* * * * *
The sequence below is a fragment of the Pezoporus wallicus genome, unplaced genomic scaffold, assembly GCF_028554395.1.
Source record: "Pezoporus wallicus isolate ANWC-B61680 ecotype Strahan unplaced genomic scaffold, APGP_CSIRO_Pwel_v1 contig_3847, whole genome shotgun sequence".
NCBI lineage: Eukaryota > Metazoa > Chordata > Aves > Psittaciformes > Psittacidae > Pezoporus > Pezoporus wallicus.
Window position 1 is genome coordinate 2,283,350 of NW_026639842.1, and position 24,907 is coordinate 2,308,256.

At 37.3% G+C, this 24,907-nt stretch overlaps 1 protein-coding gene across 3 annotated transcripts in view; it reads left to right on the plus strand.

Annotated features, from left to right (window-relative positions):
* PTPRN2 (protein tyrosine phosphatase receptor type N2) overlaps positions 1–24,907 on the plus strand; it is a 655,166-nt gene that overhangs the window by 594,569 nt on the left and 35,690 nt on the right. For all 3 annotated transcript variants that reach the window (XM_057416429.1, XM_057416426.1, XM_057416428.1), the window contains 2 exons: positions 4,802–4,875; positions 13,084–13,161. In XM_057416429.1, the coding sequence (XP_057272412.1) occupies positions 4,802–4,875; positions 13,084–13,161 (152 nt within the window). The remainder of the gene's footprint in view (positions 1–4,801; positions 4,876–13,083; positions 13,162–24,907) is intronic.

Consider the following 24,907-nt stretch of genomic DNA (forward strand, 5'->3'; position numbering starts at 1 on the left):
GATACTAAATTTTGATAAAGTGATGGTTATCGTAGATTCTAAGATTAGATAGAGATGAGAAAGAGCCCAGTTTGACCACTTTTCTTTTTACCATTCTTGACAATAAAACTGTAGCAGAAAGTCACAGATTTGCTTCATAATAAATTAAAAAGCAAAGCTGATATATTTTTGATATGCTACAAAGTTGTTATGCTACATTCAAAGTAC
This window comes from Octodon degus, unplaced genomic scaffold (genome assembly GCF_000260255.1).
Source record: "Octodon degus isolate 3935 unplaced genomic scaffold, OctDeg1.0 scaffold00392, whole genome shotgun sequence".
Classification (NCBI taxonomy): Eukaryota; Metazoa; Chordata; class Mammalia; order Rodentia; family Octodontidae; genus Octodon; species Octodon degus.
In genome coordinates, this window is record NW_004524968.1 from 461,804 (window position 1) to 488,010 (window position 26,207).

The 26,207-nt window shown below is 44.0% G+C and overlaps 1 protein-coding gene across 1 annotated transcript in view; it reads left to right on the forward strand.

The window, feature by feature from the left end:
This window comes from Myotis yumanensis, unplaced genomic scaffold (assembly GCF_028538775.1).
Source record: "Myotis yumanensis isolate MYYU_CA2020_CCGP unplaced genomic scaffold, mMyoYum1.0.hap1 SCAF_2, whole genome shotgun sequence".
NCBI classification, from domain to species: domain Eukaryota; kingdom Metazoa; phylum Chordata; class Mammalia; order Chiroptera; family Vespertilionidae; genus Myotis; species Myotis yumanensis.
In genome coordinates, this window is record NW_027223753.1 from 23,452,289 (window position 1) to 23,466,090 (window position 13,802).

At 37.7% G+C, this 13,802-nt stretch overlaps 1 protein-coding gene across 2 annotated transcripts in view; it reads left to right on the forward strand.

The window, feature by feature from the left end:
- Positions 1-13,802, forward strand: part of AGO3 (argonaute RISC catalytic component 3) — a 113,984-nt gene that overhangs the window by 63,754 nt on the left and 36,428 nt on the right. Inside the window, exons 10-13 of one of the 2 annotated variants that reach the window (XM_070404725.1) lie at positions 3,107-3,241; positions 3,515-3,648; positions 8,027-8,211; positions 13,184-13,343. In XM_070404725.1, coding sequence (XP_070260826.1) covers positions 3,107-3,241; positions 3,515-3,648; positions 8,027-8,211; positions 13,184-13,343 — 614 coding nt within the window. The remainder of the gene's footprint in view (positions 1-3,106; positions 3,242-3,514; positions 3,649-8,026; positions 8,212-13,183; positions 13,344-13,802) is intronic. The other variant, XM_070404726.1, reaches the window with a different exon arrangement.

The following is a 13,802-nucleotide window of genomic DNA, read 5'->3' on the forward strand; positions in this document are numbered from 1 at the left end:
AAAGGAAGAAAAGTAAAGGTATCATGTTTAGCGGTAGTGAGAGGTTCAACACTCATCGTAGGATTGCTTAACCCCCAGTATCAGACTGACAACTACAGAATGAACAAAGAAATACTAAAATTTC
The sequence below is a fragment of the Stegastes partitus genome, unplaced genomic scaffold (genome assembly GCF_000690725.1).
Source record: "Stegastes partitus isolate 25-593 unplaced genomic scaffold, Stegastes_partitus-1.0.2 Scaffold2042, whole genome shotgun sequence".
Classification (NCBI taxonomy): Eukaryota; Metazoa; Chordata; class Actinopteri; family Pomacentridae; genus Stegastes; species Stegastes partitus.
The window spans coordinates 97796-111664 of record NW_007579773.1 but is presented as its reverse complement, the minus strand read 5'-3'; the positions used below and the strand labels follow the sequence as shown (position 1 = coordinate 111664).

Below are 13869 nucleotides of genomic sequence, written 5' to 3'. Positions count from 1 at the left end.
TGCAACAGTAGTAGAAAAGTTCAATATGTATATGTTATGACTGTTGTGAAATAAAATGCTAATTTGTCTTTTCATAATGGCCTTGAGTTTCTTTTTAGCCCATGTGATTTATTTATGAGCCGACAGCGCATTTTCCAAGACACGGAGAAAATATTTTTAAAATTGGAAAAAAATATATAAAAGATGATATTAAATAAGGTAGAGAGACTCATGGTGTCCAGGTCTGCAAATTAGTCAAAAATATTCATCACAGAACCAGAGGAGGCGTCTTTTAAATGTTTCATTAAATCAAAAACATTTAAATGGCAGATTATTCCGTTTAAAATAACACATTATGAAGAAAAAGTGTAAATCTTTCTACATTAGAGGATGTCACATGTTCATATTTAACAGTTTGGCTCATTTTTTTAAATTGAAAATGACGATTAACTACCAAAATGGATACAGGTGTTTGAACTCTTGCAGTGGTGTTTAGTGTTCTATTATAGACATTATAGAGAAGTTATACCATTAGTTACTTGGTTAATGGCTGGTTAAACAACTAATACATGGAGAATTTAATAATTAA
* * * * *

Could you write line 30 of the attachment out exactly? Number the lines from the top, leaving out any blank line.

TGCAACAGTAGTAGAAAAGTTCAATATGTATATGTTATGACTGTTGTGAAATAAAATGCTAATTTGTCTTTTCATAATGGCCTTGAGTTTCTTTTTAGCCCATGTGATTTATTTATGAGCCGACAGCGCATTTTCCAAGACACGGAGAAAATATTTTTAAAATTGGAAAAAAATATATAAAAGATGATATTAAATAAGGTAGAGAGACTCATGGTGTCCAGGTCTGCAAATTAGTCAAAAATATTCATCACAGAACCAGAGGAGGCGTCTTTTAAATGTTTCATTAAATCAAAAACATTTAAATGGCAGATTATTCCGTTTAAAATAACACATTATGAAGAAAAAGTGTAAATCTTTCTACATTAGAGGATGTCACATGTTCATATTTAACAGTTTGGCTCATTTTTTTAAATTGAAAATGACGATTAACTACCAAAATGGATACAGGTGTTTGAACTCTTGCAGTGGTGTTTAGTGTTCTATTATAGACATTATAGAGAAGTTATACCATTAGTTACTTGGTTAATGGCTGGTTAAACAACTAATACATGGAGAATTTAATAATTAA